Someone needs to tell Assembly member Fiona Ma that the '90s – with its myopic War on Drugs mentality, ascendant rave scene, and chest-beating “tough on crime” political one-upsmanship – are over, even though we're still paying that era's bills. Because Ma just introduced AB 74, which seeks to bans raves in California.
Why now? Well, her website says this “historic legislation” was written “on the heels of recent drug-related tragedies in Los Angeles and the Bay Area,” referring to three drug-related deaths at two events last May and June. And even though the same statement claims “attendance at raves can range from 16,000 to 185,000 people,” Ma somehow thinks that a few overdoses justifies a broad ban on dance parties (although she pointedly exempts live concerts, for reasons she doesn't explain, even though the exact same argument can be made about concerts).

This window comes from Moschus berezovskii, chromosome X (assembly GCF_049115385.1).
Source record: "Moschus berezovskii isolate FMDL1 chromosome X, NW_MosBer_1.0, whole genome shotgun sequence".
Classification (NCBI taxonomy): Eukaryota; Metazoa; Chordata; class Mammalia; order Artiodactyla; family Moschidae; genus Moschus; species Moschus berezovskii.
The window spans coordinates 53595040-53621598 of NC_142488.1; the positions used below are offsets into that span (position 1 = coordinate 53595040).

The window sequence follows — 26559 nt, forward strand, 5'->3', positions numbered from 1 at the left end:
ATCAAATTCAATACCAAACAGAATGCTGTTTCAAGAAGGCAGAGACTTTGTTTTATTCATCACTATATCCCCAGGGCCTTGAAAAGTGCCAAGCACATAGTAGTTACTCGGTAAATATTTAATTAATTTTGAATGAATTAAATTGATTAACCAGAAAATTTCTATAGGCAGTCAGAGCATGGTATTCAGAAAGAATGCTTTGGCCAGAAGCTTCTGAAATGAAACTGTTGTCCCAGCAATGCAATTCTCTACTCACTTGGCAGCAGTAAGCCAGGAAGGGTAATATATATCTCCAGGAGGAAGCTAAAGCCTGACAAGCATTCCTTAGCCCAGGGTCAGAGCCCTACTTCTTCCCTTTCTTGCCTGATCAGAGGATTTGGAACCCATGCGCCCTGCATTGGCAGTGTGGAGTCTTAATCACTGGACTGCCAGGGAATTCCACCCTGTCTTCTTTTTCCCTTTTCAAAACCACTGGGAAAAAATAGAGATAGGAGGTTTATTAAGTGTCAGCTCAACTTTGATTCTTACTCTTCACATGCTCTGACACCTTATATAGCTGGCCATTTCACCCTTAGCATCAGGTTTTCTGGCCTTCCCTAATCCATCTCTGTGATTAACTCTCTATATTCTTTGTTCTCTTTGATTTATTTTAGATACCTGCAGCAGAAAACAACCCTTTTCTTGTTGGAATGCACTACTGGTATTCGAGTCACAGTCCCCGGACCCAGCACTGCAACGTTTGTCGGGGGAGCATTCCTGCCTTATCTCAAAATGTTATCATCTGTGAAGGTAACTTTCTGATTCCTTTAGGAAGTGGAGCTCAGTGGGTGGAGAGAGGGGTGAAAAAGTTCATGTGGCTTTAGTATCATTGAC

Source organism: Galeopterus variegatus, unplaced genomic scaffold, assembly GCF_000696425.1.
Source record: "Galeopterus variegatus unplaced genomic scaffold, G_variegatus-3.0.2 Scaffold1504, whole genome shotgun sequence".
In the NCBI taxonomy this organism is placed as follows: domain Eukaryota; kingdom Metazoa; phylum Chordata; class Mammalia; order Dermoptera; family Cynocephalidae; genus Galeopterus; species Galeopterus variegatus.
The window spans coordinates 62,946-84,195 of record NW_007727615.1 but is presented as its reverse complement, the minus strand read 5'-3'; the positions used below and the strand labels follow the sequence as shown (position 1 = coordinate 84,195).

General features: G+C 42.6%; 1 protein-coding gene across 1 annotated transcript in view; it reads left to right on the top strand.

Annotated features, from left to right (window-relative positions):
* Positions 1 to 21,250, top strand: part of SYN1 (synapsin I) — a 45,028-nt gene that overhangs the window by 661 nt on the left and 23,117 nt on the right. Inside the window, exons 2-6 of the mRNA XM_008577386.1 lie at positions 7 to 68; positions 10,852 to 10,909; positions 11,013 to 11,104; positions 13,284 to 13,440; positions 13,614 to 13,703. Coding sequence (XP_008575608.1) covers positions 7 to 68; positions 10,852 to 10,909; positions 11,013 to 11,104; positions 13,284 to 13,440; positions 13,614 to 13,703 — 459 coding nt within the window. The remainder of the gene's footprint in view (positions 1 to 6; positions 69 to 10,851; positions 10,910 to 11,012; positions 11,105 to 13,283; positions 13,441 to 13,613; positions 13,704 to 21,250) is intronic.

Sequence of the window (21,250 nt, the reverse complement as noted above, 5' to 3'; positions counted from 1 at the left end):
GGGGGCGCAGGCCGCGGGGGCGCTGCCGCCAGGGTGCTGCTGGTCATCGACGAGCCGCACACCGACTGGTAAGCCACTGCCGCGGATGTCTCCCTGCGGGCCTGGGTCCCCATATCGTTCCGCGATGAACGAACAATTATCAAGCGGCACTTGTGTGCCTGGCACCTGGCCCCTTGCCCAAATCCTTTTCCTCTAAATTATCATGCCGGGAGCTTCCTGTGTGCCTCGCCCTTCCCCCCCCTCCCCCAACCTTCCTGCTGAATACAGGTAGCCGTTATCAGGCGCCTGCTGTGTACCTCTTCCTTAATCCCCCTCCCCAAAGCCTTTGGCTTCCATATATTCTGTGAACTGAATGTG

As a representative from the vibrant city of San Francisco, Ma (who did not return our calls for comment) is an embarrassment, taking the already-regressive War on Fun efforts by so-called “moderate” politicians to a new low. But unfortunately, the effort to ban public dance parties has already gained traction at the federal level with provisions of the long-controversial RAVE Act – promoted by top Democrats as well as Republicans -- finally sneaking their way onto the books last year.
And now, Ma wants to get into the act, as always seeking to curry favor with the cops in the process (not to mention the alcohol industry, a prime funder of the War on Drugs and the ambitions of its political foot soldiers such as Ma). If they get their way, nothing short of our basic constitutional right of freedom of assembly is at risk, and that should be of concern to people of all ideological stripes.